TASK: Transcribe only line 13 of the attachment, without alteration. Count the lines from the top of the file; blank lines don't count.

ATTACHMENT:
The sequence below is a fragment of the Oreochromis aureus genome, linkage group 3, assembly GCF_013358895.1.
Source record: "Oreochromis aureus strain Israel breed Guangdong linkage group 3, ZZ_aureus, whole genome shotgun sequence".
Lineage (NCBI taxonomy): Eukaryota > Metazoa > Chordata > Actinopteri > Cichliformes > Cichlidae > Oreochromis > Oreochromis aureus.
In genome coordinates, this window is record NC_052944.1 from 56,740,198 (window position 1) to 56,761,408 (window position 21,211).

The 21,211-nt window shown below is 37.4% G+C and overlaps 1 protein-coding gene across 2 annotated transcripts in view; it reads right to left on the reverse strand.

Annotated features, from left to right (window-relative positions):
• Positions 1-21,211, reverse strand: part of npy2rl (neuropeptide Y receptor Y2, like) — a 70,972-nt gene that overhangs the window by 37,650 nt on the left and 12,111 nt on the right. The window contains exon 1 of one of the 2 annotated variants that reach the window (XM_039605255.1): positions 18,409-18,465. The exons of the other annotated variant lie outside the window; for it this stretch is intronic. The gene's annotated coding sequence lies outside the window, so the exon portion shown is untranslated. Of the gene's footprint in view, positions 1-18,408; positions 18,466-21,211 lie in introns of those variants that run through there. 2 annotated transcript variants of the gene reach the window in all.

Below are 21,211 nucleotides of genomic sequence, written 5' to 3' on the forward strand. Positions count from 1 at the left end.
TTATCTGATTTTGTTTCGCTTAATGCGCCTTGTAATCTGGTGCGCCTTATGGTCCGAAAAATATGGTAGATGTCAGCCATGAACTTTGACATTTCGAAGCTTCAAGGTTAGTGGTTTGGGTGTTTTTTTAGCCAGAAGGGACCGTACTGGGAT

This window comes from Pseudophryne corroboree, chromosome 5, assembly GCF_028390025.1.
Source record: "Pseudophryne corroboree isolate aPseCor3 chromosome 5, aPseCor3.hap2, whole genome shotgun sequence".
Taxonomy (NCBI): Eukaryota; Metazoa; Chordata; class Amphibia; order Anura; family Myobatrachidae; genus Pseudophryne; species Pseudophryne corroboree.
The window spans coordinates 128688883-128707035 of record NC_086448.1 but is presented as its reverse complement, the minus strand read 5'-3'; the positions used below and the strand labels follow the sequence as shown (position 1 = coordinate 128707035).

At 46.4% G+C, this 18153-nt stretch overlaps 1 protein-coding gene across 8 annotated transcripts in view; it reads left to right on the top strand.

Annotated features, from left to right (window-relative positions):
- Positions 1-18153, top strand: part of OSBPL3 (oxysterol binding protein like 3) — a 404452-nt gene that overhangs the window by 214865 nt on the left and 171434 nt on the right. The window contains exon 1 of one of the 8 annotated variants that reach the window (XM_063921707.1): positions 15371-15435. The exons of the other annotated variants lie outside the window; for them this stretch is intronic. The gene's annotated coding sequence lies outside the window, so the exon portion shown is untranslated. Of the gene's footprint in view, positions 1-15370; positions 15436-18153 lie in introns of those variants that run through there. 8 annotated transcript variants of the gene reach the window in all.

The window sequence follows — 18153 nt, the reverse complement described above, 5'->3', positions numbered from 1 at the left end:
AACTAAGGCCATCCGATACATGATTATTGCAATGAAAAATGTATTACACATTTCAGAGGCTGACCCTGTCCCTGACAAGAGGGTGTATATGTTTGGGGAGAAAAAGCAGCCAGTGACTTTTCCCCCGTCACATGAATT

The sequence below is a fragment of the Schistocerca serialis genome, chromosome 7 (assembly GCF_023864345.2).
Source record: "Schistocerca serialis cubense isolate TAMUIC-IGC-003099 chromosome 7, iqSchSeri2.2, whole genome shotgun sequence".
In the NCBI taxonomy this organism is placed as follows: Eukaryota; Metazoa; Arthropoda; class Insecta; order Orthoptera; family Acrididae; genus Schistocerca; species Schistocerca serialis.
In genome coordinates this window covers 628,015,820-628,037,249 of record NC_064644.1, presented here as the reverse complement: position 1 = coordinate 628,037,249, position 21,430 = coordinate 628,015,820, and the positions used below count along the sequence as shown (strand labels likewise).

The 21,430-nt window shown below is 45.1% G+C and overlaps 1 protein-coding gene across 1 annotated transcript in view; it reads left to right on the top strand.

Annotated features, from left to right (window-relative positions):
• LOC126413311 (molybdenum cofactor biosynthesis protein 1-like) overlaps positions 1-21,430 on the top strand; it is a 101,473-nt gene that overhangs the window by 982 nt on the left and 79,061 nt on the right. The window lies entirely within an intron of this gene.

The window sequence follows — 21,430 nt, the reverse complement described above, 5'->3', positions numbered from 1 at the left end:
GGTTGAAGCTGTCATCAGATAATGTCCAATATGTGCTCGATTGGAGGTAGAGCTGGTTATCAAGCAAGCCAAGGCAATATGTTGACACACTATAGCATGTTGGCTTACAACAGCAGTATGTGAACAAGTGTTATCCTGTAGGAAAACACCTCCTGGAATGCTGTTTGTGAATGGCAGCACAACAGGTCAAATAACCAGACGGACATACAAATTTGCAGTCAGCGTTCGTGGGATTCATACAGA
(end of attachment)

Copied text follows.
The window spans coordinates 128688883-128707035 of record NC_086448.1 but is presented as its reverse complement, the minus strand read 5'-3'; the positions used below and the strand labels follow the sequence as shown (position 1 = coordinate 128707035).